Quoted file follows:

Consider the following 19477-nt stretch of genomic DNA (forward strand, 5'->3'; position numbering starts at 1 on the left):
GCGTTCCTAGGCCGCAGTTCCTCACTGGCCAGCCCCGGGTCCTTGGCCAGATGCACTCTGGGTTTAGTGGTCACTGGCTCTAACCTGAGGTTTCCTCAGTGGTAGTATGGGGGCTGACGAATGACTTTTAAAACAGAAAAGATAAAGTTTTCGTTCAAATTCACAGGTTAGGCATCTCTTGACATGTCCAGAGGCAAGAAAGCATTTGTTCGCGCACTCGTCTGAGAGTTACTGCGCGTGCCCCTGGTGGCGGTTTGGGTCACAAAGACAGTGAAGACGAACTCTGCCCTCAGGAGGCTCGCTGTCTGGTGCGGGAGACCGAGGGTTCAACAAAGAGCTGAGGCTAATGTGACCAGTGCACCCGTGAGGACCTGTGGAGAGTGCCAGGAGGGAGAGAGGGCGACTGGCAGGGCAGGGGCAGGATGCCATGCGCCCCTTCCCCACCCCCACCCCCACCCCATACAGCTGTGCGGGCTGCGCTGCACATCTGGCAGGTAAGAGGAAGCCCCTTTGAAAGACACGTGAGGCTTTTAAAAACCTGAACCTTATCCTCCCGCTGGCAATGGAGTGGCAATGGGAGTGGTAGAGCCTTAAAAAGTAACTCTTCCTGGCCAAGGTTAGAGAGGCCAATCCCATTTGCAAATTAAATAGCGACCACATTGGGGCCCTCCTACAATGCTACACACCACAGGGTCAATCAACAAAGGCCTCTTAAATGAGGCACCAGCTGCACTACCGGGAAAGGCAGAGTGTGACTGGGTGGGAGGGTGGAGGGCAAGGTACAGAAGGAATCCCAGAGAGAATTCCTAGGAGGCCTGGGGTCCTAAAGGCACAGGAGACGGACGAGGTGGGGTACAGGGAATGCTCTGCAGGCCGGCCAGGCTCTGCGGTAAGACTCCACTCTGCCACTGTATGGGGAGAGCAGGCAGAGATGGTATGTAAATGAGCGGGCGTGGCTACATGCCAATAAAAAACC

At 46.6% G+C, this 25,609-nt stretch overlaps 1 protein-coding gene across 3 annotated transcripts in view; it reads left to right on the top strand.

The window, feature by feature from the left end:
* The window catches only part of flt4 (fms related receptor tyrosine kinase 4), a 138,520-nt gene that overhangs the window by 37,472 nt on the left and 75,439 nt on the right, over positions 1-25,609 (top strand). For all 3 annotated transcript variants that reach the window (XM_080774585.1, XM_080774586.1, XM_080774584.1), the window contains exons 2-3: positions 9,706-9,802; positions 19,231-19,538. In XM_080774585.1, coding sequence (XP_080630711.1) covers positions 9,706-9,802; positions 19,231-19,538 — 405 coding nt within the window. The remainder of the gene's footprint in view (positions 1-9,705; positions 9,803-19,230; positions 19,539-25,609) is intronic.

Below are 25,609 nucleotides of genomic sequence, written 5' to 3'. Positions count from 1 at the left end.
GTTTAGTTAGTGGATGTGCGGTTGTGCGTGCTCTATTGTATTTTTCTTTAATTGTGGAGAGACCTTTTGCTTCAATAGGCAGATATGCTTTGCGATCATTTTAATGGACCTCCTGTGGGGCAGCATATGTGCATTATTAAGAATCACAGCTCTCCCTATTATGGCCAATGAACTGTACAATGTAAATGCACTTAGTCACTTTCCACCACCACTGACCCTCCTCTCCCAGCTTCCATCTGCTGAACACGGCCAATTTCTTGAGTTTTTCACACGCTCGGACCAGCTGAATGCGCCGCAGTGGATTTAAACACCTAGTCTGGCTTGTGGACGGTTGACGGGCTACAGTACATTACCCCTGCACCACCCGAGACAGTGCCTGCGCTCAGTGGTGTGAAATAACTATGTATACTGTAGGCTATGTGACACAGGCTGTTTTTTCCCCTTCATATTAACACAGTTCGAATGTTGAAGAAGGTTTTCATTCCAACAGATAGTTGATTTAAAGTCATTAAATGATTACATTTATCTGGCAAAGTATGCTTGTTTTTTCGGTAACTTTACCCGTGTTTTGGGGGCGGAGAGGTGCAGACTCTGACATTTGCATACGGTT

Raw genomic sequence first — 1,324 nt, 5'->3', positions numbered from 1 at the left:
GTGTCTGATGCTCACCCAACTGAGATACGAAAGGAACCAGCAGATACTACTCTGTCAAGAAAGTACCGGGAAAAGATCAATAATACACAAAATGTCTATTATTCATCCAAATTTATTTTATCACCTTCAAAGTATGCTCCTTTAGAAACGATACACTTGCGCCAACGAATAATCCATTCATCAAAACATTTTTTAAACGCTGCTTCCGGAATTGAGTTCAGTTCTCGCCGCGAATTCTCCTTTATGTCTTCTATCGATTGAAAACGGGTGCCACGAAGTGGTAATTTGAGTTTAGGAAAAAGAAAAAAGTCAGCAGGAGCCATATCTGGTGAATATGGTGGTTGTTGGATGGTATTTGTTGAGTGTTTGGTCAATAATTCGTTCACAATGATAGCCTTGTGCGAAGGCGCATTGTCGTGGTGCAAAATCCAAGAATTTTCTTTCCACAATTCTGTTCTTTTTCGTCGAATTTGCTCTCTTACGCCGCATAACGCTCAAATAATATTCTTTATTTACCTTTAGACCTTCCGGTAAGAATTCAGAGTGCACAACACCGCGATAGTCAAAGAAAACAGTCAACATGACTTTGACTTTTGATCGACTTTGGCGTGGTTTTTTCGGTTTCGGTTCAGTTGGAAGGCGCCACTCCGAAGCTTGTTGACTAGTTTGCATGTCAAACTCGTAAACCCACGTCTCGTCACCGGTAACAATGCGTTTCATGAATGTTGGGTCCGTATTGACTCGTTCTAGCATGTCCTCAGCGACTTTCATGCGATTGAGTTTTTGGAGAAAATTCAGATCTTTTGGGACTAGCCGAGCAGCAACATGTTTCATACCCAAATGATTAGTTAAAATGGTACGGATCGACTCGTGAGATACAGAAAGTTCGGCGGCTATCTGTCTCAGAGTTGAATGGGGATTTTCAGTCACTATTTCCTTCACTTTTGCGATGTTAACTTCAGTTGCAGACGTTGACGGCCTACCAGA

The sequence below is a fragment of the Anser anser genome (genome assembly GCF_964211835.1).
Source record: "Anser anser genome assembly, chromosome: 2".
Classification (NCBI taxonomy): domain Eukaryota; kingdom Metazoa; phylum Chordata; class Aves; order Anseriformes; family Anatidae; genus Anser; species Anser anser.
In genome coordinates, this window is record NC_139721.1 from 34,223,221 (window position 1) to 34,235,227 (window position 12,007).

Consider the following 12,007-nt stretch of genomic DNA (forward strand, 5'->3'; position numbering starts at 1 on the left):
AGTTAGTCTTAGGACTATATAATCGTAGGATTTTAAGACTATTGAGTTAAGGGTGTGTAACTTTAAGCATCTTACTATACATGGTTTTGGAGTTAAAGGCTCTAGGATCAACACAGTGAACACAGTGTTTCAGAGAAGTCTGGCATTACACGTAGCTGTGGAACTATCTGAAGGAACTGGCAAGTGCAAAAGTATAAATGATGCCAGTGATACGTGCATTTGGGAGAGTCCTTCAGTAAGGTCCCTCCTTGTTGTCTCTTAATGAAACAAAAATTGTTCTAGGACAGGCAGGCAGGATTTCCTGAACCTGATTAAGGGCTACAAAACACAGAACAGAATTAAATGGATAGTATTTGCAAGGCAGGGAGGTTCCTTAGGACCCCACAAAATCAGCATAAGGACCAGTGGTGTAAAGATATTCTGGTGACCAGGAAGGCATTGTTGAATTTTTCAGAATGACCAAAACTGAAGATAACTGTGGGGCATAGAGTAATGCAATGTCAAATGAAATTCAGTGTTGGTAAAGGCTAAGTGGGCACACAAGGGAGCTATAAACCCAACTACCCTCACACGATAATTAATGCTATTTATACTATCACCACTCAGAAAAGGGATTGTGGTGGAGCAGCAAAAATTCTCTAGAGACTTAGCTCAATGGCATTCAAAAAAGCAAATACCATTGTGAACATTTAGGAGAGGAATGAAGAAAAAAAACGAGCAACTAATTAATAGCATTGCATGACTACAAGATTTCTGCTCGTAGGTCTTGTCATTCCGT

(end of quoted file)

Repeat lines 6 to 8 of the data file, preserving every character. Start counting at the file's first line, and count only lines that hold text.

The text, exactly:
Below are 25,609 nucleotides of genomic sequence, written 5' to 3'. Positions count from 1 at the left end.
GTTTAGTTAGTGGATGTGCGGTTGTGCGTGCTCTATTGTATTTTTCTTTAATTGTGGAGAGACCTTTTGCTTCAATAGGCAGATATGCTTTGCGATCATTTTAATGGACCTCCTGTGGGGCAGCATATGTGCATTATTAAGAATCACAGCTCTCCCTATTATGGCCAATGAACTGTACAATGTAAATGCACTTAGTCACTTTCCACCACCACTGACCCTCCTCTCCCAGCTTCCATCTGCTGAACACGGCCAATTTCTTGAGTTTTTCACACGCTCGGACCAGCTGAATGCGCCGCAGTGGATTTAAACACCTAGTCTGGCTTGTGGACGGTTGACGGGCTACAGTACATTACCCCTGCACCACCCGAGACAGTGCCTGCGCTCAGTGGTGTGAAATAACTATGTATACTGTAGGCTATGTGACACAGGCTGTTTTTTCCCCTTCATATTAACACAGTTCGAATGTTGAAGAAGGTTTTCATTCCAACAGATAGTTGATTTAAAGTCATTAAATGATTACATTTATCTGGCAAAGTATGCTTGTTTTTTCGGTAACTTTACCCGTGTTTTGGGGGCGGAGAGGTGCAGACTCTGACATTTGCATACGGTT

Raw genomic sequence first — 1,324 nt, 5'->3', positions numbered from 1 at the left: